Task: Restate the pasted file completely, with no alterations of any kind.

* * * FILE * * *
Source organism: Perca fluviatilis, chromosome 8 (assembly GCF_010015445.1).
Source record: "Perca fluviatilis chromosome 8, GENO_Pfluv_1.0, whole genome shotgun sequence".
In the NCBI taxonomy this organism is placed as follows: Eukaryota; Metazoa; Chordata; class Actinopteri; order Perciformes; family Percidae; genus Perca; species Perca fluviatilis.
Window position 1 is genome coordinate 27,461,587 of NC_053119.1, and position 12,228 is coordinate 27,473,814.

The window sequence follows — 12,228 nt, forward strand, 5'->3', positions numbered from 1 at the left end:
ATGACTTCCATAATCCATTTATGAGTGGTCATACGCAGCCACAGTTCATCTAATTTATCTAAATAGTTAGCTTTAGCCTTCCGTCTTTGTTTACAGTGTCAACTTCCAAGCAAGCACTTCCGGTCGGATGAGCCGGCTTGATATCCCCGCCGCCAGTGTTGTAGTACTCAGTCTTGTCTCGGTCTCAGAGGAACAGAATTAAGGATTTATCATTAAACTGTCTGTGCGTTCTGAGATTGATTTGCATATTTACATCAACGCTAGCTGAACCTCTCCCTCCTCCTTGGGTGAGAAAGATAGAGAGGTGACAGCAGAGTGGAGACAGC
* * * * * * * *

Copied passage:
Source organism: Perca fluviatilis, chromosome 8 (assembly GCF_010015445.1).
Source record: "Perca fluviatilis chromosome 8, GENO_Pfluv_1.0, whole genome shotgun sequence".
In the NCBI taxonomy this organism is placed as follows: Eukaryota; Metazoa; Chordata; class Actinopteri; order Perciformes; family Percidae; genus Perca; species Perca fluviatilis.
Window position 1 is genome coordinate 27,461,587 of NC_053119.1, and position 12,228 is coordinate 27,473,814.

The window sequence follows — 12,228 nt, forward strand, 5'->3', positions numbered from 1 at the left end:
ATGACTTCCATAATCCATTTATGAGTGGTCATACGCAGCCACAGTTCATCTAATTTATCTAAATAGTTAGCTTTAGCCTTCCGTCTTTGTTTACAGTGTCAACTTCCAAGCAAGCACTTCCGGTCGGATGAGCCGGCTTGATATCCCCGCCGCCAGTGTTGTAGTACTCAGTCTTGTCTCGGTCTCAGAGGAACAGAATTAAGGATTTATCATTAAACTGTCTGTGCGTTCTGAGATTGATTTGCATATTTACATCAACGCTAGCTGAACCTCTCCCTCCTCCTTGGGTGAGAAAGATAGAGAGGTGACAGCAGAGTGGAGACAGC